lazy dog

How To Make A Lazy Dog Playful?

Like humans, dogs come in all shapes, sizes, and fitness levels. If your dear friend is not a big fan of going out, don’t panic! Take a look at this list – there may be a solution that will motivate Fido to get up and get up on the sofa.  

Always Use Different Toys

Different dogs prefer different toys. If your dog is not happy with your choice of toys, they will not be tempted to get up and try them out. Collect an array of fun toys for your dogs to choose from, such as balls, frets, ropes, soft toys, sharp toys, and stuffed animals.  


Chances are, your dog will find something you like!  

  • 1. Your dog’s toy preferences may change with age. If your dog likes a toy but is not very interested in it, they may get bored. 



Exercise With Your Dog

Slow dogs sometimes burst with energy. If you notice that your dog is tired after about 15 minutes, use this time to run, recover, or walk. There is nothing better than a bit of exercise!  

1. Tiny dogs often prefer to do small amounts of exercise between small naps.                                2. If your dog is older, they may have a limited health condition to the time they can be active. If so, talk to your doctor about the best way to exercise your dog. 

Set A Routine

If your dog might be interested in exercising, if they know, it’s coming. Try to set your spell or spend time at the same time every day. Within a few weeks (or even a few days), your dog will be able to get to know the routine and expect an exercise session with you.

1. You can choose the time that works best for you and your dog. If your puppy likes to sleep, consider taking them for a first walk in the afternoon instead of early in the morning. If they go to bed early, try wrapping up the playtime by evening. 


Play When Your Dog Wants To Play 

Even lazy dogs want to play all the time. If your dog comes to you with a ball or a stick, come and get it! If they bring you a toy, play a game of war! Take advantage of any time your dog shows interest in exercising, especially if it doesn’t happen often. 

Short Walk 

Dogs need 10-15 minutes out time at a time. Give them plenty of time to find and give them lots of compliments, so that they start to see walking as a pleasant experience. If you think your dog can handle it, feel free to take them outside for a long, 30-minute walk around the neighborhood instead.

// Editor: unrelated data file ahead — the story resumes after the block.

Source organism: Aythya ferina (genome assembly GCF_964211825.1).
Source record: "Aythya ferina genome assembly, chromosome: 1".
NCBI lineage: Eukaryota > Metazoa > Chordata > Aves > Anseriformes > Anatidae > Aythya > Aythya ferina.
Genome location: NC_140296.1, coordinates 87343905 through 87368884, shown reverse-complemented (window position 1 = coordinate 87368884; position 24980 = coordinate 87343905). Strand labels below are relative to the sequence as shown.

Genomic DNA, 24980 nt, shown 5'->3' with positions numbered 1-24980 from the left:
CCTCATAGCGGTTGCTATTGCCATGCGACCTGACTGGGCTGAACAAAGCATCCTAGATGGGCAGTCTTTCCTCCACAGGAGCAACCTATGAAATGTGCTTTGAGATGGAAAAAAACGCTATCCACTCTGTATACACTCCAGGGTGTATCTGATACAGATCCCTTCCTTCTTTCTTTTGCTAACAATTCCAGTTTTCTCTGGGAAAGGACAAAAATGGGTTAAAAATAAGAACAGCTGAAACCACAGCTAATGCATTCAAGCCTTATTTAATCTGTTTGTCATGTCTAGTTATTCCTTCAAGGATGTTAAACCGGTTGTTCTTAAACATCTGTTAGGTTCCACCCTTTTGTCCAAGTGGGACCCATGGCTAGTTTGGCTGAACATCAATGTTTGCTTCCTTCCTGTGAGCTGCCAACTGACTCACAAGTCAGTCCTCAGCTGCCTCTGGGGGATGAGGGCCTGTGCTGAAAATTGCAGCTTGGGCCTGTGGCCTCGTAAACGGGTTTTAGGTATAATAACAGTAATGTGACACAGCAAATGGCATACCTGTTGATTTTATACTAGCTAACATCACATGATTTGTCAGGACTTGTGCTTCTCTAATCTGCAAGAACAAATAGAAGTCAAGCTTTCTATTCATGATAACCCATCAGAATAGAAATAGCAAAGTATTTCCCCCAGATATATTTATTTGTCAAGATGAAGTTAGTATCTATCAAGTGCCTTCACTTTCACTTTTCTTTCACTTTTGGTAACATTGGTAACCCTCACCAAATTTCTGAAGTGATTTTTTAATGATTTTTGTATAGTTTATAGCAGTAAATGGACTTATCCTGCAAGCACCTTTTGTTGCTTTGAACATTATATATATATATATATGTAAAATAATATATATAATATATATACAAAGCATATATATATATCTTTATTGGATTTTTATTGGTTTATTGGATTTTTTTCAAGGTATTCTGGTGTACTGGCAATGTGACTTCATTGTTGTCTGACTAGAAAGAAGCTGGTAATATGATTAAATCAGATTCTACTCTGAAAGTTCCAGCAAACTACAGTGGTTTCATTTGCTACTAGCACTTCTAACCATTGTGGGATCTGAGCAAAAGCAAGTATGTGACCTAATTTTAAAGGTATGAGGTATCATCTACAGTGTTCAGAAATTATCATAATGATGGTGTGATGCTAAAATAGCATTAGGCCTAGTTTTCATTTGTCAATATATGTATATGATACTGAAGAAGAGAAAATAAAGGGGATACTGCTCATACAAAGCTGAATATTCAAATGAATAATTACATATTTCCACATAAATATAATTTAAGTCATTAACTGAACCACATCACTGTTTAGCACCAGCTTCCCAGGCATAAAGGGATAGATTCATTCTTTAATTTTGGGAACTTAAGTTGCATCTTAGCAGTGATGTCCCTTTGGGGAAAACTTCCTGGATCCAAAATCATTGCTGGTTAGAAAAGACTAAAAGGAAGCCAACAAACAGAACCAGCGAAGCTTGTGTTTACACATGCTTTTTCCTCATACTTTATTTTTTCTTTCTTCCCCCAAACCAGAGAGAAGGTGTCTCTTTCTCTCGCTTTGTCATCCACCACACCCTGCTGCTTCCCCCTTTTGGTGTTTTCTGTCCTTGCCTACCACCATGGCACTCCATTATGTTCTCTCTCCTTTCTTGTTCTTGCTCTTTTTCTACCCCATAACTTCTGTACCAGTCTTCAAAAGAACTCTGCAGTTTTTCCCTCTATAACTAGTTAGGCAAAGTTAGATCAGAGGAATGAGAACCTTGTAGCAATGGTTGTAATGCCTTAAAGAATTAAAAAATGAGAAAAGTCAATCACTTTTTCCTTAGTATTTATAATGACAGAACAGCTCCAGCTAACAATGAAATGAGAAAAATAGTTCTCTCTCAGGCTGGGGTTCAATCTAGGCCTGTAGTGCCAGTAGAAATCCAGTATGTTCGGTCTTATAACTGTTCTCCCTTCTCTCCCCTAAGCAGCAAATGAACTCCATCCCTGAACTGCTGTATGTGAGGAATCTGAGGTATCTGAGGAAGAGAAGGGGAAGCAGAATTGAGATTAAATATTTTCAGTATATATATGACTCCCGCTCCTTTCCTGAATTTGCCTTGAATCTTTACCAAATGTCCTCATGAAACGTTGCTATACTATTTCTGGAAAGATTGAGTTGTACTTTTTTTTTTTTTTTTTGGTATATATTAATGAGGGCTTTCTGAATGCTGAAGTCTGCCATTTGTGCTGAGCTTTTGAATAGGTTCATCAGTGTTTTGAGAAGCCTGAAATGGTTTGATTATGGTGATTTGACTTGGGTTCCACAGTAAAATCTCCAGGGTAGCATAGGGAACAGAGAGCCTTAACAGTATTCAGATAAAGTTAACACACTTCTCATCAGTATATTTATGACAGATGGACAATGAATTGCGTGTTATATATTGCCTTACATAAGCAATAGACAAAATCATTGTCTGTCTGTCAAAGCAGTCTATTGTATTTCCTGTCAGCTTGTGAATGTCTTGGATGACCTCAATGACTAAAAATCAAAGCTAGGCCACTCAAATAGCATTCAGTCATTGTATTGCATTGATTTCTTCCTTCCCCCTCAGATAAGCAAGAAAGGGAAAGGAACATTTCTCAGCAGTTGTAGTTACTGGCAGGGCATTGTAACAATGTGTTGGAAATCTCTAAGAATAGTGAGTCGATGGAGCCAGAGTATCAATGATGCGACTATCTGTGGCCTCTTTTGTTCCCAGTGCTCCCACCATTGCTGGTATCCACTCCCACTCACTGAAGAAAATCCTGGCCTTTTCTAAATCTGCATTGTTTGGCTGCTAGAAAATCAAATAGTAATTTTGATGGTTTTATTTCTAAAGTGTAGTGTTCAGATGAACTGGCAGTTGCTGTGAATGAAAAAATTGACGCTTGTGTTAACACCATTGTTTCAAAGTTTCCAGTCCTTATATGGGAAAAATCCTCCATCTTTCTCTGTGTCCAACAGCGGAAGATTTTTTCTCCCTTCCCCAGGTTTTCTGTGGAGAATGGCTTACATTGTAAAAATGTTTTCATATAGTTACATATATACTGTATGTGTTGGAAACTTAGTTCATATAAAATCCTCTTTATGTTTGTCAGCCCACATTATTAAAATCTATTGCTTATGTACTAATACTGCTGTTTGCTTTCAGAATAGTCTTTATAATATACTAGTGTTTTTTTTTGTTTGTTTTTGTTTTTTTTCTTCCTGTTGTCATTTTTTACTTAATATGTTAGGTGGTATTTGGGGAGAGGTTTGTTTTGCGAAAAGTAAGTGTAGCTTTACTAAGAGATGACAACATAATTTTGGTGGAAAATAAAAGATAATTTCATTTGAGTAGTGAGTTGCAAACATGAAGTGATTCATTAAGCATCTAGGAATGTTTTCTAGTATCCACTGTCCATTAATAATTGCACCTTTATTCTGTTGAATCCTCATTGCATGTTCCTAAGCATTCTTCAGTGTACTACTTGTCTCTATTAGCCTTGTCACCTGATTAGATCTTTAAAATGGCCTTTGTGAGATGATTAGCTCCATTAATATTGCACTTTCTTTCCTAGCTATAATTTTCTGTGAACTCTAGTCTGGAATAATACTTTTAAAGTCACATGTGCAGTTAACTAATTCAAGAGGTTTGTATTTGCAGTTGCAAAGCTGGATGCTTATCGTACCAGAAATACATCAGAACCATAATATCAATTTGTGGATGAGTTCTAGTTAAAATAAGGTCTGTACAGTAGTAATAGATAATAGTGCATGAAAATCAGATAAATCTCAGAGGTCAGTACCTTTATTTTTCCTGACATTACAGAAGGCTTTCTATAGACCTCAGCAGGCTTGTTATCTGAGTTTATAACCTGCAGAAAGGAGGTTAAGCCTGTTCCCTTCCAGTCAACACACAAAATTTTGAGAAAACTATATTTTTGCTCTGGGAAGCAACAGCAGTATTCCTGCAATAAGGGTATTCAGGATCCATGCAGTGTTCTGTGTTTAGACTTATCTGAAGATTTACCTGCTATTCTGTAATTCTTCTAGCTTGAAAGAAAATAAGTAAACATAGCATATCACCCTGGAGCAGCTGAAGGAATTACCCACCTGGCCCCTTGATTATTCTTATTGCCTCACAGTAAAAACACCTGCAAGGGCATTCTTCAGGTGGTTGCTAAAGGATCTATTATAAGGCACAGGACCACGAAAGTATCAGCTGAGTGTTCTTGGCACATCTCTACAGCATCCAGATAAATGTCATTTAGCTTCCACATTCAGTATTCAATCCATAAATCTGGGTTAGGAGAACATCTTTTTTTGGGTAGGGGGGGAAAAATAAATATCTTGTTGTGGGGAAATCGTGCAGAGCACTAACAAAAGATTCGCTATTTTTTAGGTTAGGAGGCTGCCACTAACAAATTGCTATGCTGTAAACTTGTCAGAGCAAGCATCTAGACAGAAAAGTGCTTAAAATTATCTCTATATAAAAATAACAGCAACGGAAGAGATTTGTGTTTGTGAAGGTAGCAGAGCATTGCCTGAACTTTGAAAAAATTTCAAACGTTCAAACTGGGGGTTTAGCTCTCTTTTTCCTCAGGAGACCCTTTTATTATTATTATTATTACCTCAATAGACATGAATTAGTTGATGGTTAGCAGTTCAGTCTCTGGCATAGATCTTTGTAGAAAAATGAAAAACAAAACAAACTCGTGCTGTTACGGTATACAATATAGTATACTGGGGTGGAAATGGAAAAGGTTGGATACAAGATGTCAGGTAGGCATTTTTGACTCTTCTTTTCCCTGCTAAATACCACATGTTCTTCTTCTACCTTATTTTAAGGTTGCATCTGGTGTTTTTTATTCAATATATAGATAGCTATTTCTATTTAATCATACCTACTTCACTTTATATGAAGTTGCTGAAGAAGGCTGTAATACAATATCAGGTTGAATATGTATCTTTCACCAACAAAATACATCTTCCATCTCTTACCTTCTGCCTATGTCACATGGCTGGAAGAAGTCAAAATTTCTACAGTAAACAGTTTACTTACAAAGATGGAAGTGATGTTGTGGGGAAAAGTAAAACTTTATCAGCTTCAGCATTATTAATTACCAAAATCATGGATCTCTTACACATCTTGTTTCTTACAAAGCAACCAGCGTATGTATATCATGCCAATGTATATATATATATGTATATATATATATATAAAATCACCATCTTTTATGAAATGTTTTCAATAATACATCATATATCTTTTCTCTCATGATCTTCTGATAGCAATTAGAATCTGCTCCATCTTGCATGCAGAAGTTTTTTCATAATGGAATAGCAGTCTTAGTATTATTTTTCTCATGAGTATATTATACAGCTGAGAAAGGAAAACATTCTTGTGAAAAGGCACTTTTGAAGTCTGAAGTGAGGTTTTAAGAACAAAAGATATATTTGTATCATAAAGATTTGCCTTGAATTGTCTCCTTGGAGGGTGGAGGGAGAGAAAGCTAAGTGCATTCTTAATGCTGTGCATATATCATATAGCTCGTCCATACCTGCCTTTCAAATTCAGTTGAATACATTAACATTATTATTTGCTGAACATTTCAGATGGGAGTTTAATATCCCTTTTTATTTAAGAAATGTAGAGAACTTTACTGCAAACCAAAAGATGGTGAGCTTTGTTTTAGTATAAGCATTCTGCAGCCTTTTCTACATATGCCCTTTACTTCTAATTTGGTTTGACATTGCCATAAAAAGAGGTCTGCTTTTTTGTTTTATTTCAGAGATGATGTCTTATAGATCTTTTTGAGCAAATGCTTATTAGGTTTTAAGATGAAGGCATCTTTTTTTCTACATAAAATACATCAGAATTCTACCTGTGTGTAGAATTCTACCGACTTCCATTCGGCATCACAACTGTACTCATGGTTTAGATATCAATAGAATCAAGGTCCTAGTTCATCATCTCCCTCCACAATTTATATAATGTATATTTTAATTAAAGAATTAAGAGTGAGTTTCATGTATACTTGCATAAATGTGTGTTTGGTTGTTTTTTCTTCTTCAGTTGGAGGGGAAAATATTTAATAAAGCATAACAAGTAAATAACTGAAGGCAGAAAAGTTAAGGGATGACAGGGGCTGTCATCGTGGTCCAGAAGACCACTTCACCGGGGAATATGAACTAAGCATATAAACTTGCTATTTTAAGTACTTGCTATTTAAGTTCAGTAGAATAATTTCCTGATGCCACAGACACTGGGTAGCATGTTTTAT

1. If your dog starts to enjoy short walks, you can increase the length of your walk over time. 



Verbal cues are a great way to get things moving with your dog. Take a walk to your booth for a few minutes so you can both warm up. Next, use a special gesture, such as “let go” or “go,” to let your dog know it’s time to speed up.  


Monitor your dog as soon as you start running – if they are having trouble maintaining speed, stop walking and move back to the walk. 

1. When you get to the run out, give your dog plenty of breaks so he can breathe and go to the bathroom. 

Tug of War 

Grab a strong rope or soft toy that you and your dog can hold. Once you grab a toy, say “let’s tug” to play. This game can encourage your dog to burn some extra energy while pulling the toy. Then, say “give” or “out” so your dog knows the game is over. 


Game of Fetch 

Recovering a ball burns more energy than you expect. Grab a ball or other toy and toss it somewhere; encourage your dog to go ahead and bring it back. If your dog grabs a toy and runs away, teach them to bring it so you can play together. If you want to shake things, throw the ball up. If your dog enjoys swimming, throw him in a body of water instead. 





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Hide & Seek

Hide your dog somewhere and invite him in. Once your dog is distracted by something, get a chance to hide. Once you’re away, call your pets and invite them to look for them. Once you find your pool, shower them with compliments! It may not be a traditional exercise, but hide and seek will still make your dog stand up. 


Arrange Playdates 

Other dogs can inspire your pet to be a little more active. Schedule a visit with one of the dogs in the neighborhood, or enter your dog daycare. Walking around with other dogs can encourage your dog to play and exercise. Dog parks are another great way to make new friends for your dog while burning some energy. 


Hiking is a great way to find your way out. In addition to being a great source of exercise, hiking also introduces your pet to many new places and scents. To stay safe, always keep your dog hanging when you are on the trail, and choose it after your pet if they go to the bathroom during the trek. 


Swimming is a fun way to change your dog’s exercise routine. It’s also a great option for pets with common issues, as swimming increases mobility a bit. To stay safe, tie a life jacket on your dear friend so that he can swim and walk. If your dog has never been to a swim, take some time to get your pet used to watering first. 

New Tricks 

 Obedience training is an underrated form of exercise. Some tricks, such as walking in a circle or knocking between poles, involve a lot of movement and can be a great exercise for your dog. Have some time each day to work with you. After all, who says an old dog can’t learn new tricks? 

If your dog learns enough tricks, you can put them to the test of obedience! 

Dog Sports 

Lure courses, agility trials, and other sports are a lot of fun. Once your dog starts exercising regularly, introduce him to a variety of sports. Water-loving dogs can enjoy dock diving, while furry dogs can love flying hair. 

If your dog becomes quite skilled in some sports, you can enter them in the official competition!